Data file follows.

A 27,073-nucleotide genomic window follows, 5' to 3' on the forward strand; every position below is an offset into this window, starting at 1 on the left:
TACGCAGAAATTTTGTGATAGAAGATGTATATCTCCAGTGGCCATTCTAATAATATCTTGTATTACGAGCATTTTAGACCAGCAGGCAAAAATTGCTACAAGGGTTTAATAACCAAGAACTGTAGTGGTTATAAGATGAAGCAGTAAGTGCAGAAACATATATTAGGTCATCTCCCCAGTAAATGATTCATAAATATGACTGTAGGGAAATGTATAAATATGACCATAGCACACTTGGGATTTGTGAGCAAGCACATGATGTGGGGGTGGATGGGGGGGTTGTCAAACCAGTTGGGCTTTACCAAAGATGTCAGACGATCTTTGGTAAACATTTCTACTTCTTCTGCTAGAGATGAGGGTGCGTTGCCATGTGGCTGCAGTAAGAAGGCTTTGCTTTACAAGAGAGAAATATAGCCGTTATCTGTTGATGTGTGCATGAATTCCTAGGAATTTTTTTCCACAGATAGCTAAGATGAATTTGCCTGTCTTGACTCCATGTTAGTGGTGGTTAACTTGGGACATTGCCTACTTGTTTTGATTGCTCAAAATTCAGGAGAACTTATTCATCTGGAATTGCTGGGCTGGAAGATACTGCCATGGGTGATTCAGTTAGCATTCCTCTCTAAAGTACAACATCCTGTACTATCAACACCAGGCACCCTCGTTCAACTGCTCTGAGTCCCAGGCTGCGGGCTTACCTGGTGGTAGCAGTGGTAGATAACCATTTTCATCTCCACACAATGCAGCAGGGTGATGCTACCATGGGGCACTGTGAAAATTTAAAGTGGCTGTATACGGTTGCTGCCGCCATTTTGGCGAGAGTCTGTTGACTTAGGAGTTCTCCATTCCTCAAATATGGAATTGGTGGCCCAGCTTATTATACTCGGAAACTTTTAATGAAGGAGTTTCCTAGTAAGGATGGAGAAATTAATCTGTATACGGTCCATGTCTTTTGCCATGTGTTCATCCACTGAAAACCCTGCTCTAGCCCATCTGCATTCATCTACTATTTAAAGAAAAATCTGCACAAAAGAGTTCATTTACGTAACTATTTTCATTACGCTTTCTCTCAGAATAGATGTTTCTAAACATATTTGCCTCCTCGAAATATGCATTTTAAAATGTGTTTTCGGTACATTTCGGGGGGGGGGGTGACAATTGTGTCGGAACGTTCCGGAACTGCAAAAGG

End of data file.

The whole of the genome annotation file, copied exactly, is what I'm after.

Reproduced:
A 27,073-nucleotide genomic window follows, 5' to 3' on the forward strand; every position below is an offset into this window, starting at 1 on the left:
TACGCAGAAATTTTGTGATAGAAGATGTATATCTCCAGTGGCCATTCTAATAATATCTTGTATTACGAGCATTTTAGACCAGCAGGCAAAAATTGCTACAAGGGTTTAATAACCAAGAACTGTAGTGGTTATAAGATGAAGCAGTAAGTGCAGAAACATATATTAGGTCATCTCCCCAGTAAATGATTCATAAATATGACTGTAGGGAAATGTATAAATATGACCATAGCACACTTGGGATTTGTGAGCAAGCACATGATGTGGGGGTGGATGGGGGGGTTGTCAAACCAGTTGGGCTTTACCAAAGATGTCAGACGATCTTTGGTAAACATTTCTACTTCTTCTGCTAGAGATGAGGGTGCGTTGCCATGTGGCTGCAGTAAGAAGGCTTTGCTTTACAAGAGAGAAATATAGCCGTTATCTGTTGATGTGTGCATGAATTCCTAGGAATTTTTTTCCACAGATAGCTAAGATGAATTTGCCTGTCTTGACTCCATGTTAGTGGTGGTTAACTTGGGACATTGCCTACTTGTTTTGATTGCTCAAAATTCAGGAGAACTTATTCATCTGGAATTGCTGGGCTGGAAGATACTGCCATGGGTGATTCAGTTAGCATTCCTCTCTAAAGTACAACATCCTGTACTATCAACACCAGGCACCCTCGTTCAACTGCTCTGAGTCCCAGGCTGCGGGCTTACCTGGTGGTAGCAGTGGTAGATAACCATTTTCATCTCCACACAATGCAGCAGGGTGATGCTACCATGGGGCACTGTGAAAATTTAAAGTGGCTGTATACGGTTGCTGCCGCCATTTTGGCGAGAGTCTGTTGACTTAGGAGTTCTCCATTCCTCAAATATGGAATTGGTGGCCCAGCTTATTATACTCGGAAACTTTTAATGAAGGAGTTTCCTAGTAAGGATGGAGAAATTAATCTGTATACGGTCCATGTCTTTTGCCATGTGTTCATCCACTGAAAACCCTGCTCTAGCCCATCTGCATTCATCTACTATTTAAAGAAAAATCTGCACAAAAGAGTTCATTTACGTAACTATTTTCATTACGCTTTCTCTCAGAATAGATGTTTCTAAACATATTTGCCTCCTCGAAATATGCATTTTAAAATGTGTTTTCGGTACATTTCGGGGGGGGGGGTGACAATTGTGTCGGAACGTTCCGGAACTGCAAAAGG